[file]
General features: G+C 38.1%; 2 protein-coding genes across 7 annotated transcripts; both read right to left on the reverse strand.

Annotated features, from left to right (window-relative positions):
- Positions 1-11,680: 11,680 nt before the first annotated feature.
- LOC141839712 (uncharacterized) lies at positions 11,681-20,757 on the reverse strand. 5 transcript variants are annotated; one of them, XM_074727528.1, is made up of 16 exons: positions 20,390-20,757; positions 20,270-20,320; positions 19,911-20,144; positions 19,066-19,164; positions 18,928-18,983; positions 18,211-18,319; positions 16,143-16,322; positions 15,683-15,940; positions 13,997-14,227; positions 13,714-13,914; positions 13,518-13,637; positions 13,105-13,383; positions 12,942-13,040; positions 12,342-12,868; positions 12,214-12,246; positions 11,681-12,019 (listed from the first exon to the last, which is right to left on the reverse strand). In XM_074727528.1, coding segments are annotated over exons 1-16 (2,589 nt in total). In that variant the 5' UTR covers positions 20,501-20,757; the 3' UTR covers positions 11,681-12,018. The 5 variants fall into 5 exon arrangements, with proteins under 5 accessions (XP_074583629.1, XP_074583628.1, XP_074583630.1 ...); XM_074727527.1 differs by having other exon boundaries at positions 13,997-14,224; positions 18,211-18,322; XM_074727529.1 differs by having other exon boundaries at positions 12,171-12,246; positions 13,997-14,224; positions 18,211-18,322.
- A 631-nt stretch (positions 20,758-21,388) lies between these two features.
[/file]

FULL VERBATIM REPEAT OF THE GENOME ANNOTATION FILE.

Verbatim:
General features: G+C 38.1%; 2 protein-coding genes across 7 annotated transcripts; both read right to left on the reverse strand.

Annotated features, from left to right (window-relative positions):
- Positions 1-11,680: 11,680 nt before the first annotated feature.
- LOC141839712 (uncharacterized) lies at positions 11,681-20,757 on the reverse strand. 5 transcript variants are annotated; one of them, XM_074727528.1, is made up of 16 exons: positions 20,390-20,757; positions 20,270-20,320; positions 19,911-20,144; positions 19,066-19,164; positions 18,928-18,983; positions 18,211-18,319; positions 16,143-16,322; positions 15,683-15,940; positions 13,997-14,227; positions 13,714-13,914; positions 13,518-13,637; positions 13,105-13,383; positions 12,942-13,040; positions 12,342-12,868; positions 12,214-12,246; positions 11,681-12,019 (listed from the first exon to the last, which is right to left on the reverse strand). In XM_074727528.1, coding segments are annotated over exons 1-16 (2,589 nt in total). In that variant the 5' UTR covers positions 20,501-20,757; the 3' UTR covers positions 11,681-12,018. The 5 variants fall into 5 exon arrangements, with proteins under 5 accessions (XP_074583629.1, XP_074583628.1, XP_074583630.1 ...); XM_074727527.1 differs by having other exon boundaries at positions 13,997-14,224; positions 18,211-18,322; XM_074727529.1 differs by having other exon boundaries at positions 12,171-12,246; positions 13,997-14,224; positions 18,211-18,322.
- A 631-nt stretch (positions 20,758-21,388) lies between these two features.